If you are a photographer, sharing on Google+ will preserve your images metadata.

There was a study conducted recently by International Press Telecommunications Council (IPTC) to see how your photo’s metadata are modified when shared on the popular social/image sharing sites. The study is completed with a result grid, showing comparison of how each social sites handle your photographs’ metadata. Here’s the result grid, showing results for 9 popular sites where images are shared.


On the right side of the grid (image above) each photo sharing sites are listed, with the date the test is conducted. Moving along, a quick summary of the findings are shown. The next part is the actual test result. A 4 column one, for 4 different tests. To perform this test, IPTC uploaded a test image with all the metadata to each of these 9 sites and downloaded it back from these sites, to see what changes to the image metadata are to be seen.

The changes if any are observed, and listed on these 4 columns. These are,

1. Are the metadata displayed correctly?
2. Does the metadata carry all the 4C’s? Does the metadata have 4C’s – Caption, Creator, Copyright Notice and Creditline.
3. Are the metadata information preserved when downloaded as “Save As” of the largest photo size available? Meaning that, there is no way to download the image other than manually downloading by hitting “save as” on the right-click context menu,
4. Same as above except the images are downloaded by hitting on the download link provided by the image sharing sites.

Each column has the test result for Exif header, IPTC metadata in the IIM header and IPTC metadata in the XMP header.

Every image has the EXIF header, and IPTC header is quiet popular in the Europe.

A grey dot shows the metadata cannot be retrieved or is inaccessible. Green dot means all the metadata are preserved. Yellow dot, means some are and some aren’t. Red dot means all the metadata are stripped off the image. But there’s more to that, you can see it all here.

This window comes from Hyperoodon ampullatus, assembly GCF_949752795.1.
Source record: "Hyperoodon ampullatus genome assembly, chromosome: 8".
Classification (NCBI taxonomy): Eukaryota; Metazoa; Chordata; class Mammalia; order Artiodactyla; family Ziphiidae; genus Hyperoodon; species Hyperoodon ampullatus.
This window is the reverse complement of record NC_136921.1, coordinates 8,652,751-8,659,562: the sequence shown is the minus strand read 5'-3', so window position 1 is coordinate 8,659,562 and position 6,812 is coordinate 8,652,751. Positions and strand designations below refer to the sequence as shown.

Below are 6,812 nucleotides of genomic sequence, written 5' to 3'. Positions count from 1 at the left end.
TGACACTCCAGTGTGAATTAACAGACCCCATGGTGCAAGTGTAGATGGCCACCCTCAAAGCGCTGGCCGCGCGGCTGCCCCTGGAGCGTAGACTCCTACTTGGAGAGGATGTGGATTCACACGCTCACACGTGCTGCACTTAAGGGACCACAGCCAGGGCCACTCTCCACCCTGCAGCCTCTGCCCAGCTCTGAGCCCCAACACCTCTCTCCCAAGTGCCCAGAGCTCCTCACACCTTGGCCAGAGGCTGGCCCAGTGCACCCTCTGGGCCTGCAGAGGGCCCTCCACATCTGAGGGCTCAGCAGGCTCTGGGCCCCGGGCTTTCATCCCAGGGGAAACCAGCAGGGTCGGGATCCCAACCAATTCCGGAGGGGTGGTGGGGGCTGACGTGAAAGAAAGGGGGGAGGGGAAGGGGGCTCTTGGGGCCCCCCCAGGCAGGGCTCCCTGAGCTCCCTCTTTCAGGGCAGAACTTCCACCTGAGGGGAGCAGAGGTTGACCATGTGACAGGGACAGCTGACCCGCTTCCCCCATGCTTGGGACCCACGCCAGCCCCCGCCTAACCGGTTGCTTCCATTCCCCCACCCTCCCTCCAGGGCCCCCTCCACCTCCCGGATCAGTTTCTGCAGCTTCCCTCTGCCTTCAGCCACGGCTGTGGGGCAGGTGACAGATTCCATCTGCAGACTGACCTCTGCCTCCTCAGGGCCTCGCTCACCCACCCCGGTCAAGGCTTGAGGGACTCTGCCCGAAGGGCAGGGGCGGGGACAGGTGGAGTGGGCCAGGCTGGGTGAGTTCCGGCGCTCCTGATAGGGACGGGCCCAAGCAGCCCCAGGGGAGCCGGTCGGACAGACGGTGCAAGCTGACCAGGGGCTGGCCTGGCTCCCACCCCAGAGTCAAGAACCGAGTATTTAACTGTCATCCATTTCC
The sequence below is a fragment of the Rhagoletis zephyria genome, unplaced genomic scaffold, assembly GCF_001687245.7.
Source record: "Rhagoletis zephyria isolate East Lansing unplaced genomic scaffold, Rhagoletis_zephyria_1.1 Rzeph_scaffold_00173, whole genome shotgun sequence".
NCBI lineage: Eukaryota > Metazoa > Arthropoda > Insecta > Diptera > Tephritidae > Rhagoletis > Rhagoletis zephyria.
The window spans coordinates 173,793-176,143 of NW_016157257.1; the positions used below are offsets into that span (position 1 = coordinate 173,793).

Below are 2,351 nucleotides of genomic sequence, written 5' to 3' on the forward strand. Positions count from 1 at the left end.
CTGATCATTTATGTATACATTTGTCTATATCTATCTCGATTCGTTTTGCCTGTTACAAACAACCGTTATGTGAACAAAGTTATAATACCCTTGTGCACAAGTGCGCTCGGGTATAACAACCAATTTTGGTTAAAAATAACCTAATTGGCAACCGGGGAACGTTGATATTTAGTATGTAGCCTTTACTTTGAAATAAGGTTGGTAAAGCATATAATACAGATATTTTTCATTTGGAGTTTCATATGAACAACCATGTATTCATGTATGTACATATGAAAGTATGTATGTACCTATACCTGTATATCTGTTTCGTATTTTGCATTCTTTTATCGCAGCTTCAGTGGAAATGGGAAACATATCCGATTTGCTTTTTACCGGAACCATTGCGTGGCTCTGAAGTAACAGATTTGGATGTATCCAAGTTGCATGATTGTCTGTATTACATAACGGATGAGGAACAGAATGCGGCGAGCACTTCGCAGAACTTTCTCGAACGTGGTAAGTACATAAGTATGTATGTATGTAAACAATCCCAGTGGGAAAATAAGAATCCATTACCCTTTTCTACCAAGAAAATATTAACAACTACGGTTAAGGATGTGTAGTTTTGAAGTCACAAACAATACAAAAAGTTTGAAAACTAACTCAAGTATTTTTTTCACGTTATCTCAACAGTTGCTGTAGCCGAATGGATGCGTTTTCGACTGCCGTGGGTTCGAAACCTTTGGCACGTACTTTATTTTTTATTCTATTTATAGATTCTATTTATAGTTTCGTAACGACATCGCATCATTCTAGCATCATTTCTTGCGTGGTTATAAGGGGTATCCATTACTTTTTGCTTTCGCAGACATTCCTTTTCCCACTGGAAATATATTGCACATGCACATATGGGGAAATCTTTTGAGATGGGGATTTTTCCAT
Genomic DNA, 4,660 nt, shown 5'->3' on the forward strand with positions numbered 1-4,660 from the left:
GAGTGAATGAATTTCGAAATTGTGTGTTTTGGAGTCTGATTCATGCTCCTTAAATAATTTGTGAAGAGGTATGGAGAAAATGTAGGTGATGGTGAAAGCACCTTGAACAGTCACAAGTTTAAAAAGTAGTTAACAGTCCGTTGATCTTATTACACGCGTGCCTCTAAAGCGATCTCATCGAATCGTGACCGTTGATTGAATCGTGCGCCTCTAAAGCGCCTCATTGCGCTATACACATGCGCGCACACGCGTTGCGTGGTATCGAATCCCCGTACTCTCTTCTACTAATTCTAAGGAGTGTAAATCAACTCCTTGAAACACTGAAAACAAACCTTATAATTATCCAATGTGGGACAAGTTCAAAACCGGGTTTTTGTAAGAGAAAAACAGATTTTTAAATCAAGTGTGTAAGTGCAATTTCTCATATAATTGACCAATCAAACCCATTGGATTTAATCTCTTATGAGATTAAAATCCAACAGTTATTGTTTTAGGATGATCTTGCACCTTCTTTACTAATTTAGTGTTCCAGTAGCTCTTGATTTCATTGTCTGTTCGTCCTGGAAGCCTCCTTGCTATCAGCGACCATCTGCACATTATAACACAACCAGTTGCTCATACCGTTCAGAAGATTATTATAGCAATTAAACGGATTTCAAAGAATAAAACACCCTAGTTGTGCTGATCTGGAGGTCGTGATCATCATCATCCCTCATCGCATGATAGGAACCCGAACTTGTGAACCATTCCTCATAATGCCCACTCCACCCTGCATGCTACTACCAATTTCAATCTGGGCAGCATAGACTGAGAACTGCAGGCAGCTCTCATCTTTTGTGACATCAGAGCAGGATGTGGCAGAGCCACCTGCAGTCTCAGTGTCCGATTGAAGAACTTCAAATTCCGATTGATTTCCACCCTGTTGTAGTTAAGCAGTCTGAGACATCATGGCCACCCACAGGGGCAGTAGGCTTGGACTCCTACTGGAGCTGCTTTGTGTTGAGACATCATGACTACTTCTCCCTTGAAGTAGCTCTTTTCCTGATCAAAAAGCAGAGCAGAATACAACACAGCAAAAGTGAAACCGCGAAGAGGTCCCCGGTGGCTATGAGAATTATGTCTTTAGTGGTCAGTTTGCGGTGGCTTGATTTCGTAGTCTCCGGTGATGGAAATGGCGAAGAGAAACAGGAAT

So, a lot of green dot for a site, shows that it is indeed preserving all the metadata after you upload to them.

Some observation of how the top image sharing/social sites handle the image metadata information,

Surprised there is no Instagram on the list.

500px.com seems to be having problems with the way they handle the image’s metadata, as you are unable to see what’s going on with the metadata after you upload and download it back.

Twitter, pinterest, tumblr and twitpic shows different metadata when downloading it by “save as” and with a download link, The metadata are removed when it is downloaded from the download link provided.

Dropbox preserves the metadata except it removes the 4C and the Exif header are messed up.

Facebook and Flickr’s doesn’t seem to be showing the metadata, Exif metadata is unable to be retrieved.

Twitter in fact removes all the metadata and as well as it isn’t easy to retrieve most of them.

Google plus preserves all the metadata except it didn’t have all the 4C’s in place – Caption, Creator, Copyright Notice and Creditline, which one of these is unknown. Maybe the creditline or copyright notice.

Google plus is a photographers dream of having all their copyright information intact when being shared.

I guess, after this news is out by IPTC,  the way these top sites handle image metadata is changed or will be.

[via PhotoPixel]

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